Funds for Puerto Rico “Excessive”?

“Almost a year and a half since the hurricane,” said MSNBC news anchor Chris Hayes in a recent report, “there has been no sustained formal U.S. government inquiry into what happened to lead to the deaths of as many Americans as died in 9/11.”

There have been calls for such an inquiry, but it has not yet taken place. In the meantime, disaster relief funding for Puerto Rico is threatened.

Hayes went on to report that the White House called food stamp funding approved by the Congress for Puerto Rico “excessive and unnecessary.” In the official statement released on January 16, 2019, the administration said that “H.R. 268 includes $600 million in excessive and unnecessary funding for Puerto Rico’s Nutrition Assistance Program (NAP).”

The statement further says, “USDA has been working closely with Puerto Rico to develop and implement a plan to return the NAP to normal operations after providing significant additional resources immediately after the 2017 hurricanes. There is no indication that households need ongoing support at this time or that Puerto Rico requires additional time to return to normal NAP operations.”

Responding to HR 268, which supports other disaster-struck areas as well as Puerto Rico, the administration explains, “The Congress should not use natural disasters as a pretext to engage in unnecessary spending outside of the agreed-upon discretionary spending caps.”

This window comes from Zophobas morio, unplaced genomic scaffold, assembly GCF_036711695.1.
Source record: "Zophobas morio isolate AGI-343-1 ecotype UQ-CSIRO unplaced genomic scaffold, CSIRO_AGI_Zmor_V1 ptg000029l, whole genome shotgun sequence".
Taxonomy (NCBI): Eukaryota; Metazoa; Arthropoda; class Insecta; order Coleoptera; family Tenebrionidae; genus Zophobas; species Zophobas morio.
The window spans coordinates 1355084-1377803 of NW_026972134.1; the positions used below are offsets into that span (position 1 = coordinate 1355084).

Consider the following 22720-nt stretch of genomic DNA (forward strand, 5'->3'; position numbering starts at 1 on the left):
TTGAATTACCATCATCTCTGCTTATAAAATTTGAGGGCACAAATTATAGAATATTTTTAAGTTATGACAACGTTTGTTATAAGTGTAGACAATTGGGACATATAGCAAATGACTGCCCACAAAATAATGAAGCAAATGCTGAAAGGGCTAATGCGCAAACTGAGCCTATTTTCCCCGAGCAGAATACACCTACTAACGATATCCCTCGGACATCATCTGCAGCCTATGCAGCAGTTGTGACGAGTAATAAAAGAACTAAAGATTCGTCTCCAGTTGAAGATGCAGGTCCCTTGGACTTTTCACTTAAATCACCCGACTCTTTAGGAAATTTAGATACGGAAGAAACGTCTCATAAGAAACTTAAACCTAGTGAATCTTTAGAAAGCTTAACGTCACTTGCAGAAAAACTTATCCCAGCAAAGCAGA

Rep. Nydia Velazquez responded to the statement, saying, “It is wholly unconscionable that this Administration would oppose emergency assistance to Americans affected by disaster – and specifically cite $600 million in nutrition assistance to Puerto Rico as one reason for doing so. This is a program that aids some of the most vulnerable who have already suffered immensely.”

HR 268 is officially summarized in this way:

This bill provides $12.1 billion in FY2019 supplemental appropriations to several federal departments and agencies for expenses related to the consequences of recent wildfires, hurricanes, volcanoes, earthquakes, typhoons, and other natural disasters.

The funding provided by this bill is designated as emergency spending, which is exempt from discretionary spending limits and other budget enforcement rules.

The White House statement said that President Trump’s staff would recommend that he veto the bill if it comes to his desk.

Governor Ricardo Rossello strongly disagreed with the claim that Puerto Rico needs no ongoing support. “I’m making a public request to you, Mr. President, to meet me so that I can correct the ill-informed advice and disconcerting notions you are getting on Puerto Rico,” he said on social media. The additional funding would allow disaster victims to continue receiving nutritional assistance after current funding runs out. This is expected to happen in March. The average assistance comes to $135 per month for each household.

Resident Commissioner Jenniffer Gonzalez-Colon said, “the only permanent solution to the discrimination in NAP — and the Administration’s opposition to additional NAP funding after Puerto Rico’s disaster of a century — is statehood. Without votes and equality within the U.S., Puerto Rico will always be vulnerable to discrimination and second-class treatment.”

On the other hand, Freedom Works, a Libertarian advocacy group, echoed the White House position that there is already enough funding for disaster response, saying, “There is no reason for Congress to be spending taxpayer dollars unnecessarily for the sake of appearing sympathetic to a cause that is already very adequately funded, if not excessively funded.”

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